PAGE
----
In code it looks something like this:
Then to navigate you can do so by calling simple functions like:
This makes navigation declarative in the sense that you need to list all screens, but imperative in the sense that to navigate you need to call a function explicitly.
Architecture — MVVM vs Redux
If you’re a swift developer, MVVM (Model-View-View Model) would definitely ring a bell. The Model layer takes care of business logic. The View layer presents data to users and handles user interactions. The View Controller acts as a glue between the Model and the View. The View Model translates data from Model to the values the View(s) can display.
For people that are familiar with MVVM, they will find state management to be really different in React-Native. Although there are many options for state management, by far the most popular one is Redux.
With Redux, there is a managed, unidirectional flow of data to and from a screen. Screens dispatch actions, actions mutate the store, the store notifies selectors they need to update, and they access the data and display them back on the screen. The mental model looks something like this:
This type of state management is easy to test and debug because you can debug every individual part of the cycle as you go.
Networking — Networking Layer vs Redux Saga
In iOS the networking layer is a core part of any app. It is an abstraction that the developer creates in order to isolate API logic from your Swift business logic. In earlier versions of Swift before 5.5, we can use
Combine. After Swift 5.5, we have access to a powerful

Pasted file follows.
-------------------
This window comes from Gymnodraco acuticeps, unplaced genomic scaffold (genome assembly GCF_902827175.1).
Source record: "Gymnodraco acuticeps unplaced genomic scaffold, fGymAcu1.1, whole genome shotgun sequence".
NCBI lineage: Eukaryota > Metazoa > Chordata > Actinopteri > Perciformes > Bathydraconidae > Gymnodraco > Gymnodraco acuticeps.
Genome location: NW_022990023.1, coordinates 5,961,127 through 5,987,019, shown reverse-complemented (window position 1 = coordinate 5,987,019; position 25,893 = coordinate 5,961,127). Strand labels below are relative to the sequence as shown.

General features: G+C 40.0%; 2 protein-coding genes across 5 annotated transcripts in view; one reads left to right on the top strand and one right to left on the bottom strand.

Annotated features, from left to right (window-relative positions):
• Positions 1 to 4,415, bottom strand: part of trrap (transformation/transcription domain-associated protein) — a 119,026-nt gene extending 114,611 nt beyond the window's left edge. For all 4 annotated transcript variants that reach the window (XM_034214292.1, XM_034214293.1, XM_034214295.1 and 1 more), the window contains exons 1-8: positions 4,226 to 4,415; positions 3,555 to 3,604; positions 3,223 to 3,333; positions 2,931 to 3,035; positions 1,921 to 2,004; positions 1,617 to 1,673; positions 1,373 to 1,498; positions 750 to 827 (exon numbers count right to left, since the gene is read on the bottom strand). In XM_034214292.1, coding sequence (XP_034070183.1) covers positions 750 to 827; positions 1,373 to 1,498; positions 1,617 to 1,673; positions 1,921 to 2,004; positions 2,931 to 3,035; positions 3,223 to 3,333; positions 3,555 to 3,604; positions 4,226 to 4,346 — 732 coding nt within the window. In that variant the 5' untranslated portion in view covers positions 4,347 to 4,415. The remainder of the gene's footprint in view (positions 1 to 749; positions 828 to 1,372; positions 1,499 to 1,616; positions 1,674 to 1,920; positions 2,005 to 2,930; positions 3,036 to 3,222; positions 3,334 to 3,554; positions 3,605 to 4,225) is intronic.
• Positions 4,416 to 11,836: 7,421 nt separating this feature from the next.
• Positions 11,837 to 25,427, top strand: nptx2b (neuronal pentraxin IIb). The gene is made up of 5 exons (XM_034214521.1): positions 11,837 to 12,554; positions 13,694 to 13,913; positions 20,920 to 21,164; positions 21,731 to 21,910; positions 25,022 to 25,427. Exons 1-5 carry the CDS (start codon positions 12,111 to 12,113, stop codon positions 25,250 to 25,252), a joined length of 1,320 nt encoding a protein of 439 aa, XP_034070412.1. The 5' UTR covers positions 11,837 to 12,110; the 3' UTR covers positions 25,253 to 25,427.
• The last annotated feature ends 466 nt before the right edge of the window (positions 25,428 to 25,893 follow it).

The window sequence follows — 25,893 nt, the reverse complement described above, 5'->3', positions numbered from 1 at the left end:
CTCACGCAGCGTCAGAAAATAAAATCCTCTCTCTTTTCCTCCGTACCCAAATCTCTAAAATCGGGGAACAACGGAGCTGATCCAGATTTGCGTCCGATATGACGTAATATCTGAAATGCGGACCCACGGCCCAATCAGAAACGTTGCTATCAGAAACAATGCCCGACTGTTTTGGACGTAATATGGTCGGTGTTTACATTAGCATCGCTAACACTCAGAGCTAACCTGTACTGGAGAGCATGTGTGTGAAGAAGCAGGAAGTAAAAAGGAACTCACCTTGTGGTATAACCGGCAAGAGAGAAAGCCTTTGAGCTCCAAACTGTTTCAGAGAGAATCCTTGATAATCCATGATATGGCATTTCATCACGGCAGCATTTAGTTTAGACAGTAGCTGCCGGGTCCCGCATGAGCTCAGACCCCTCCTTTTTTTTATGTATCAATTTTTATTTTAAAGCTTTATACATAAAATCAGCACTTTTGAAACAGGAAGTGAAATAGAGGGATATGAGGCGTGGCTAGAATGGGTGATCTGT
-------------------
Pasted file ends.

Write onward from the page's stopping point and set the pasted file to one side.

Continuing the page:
Async Stream along with
In React-Native a lot of that is taken care of for you through various middlewares for state management libraries.
In this article we’ll use the example of
Redux-Saga because it’s the most popular.
Redux-Saga listens for
Redux events and calls a method based on them. Your code ends up looking something like this:
As you can see from the diagram above,
Saga is added as a new piece to the cycle. It handles any side effects like web requests that
Redux cannot handle directly. This information is then sent back from an action to the store, store to selector, and selector to screen.
Through this article, we are trying to minimize the strong distinction between a native developer and a react native developer. If this article motivated you to expand your horizons, please feel free to follow us on medium: dfriyia , tripti-kumar to see some more cool stuff! 😎
Tripti is a curious techie and a philomath, working at TribalScale as an Agile Software Engineer. A big fan of “How I can” rather than an “If I can” mindset. She spends her time caring for plants and pets, doing yoga and meditation, and volunteering for Isha Foundation.
TribalScale is a global innovation firm that helps enterprises adapt and thrive in the digital era. We transform teams and processes, build best-in-class digital products, and create disruptive startups. Learn more about us on our website. Connect with us on Twitter, LinkedIn & Facebook!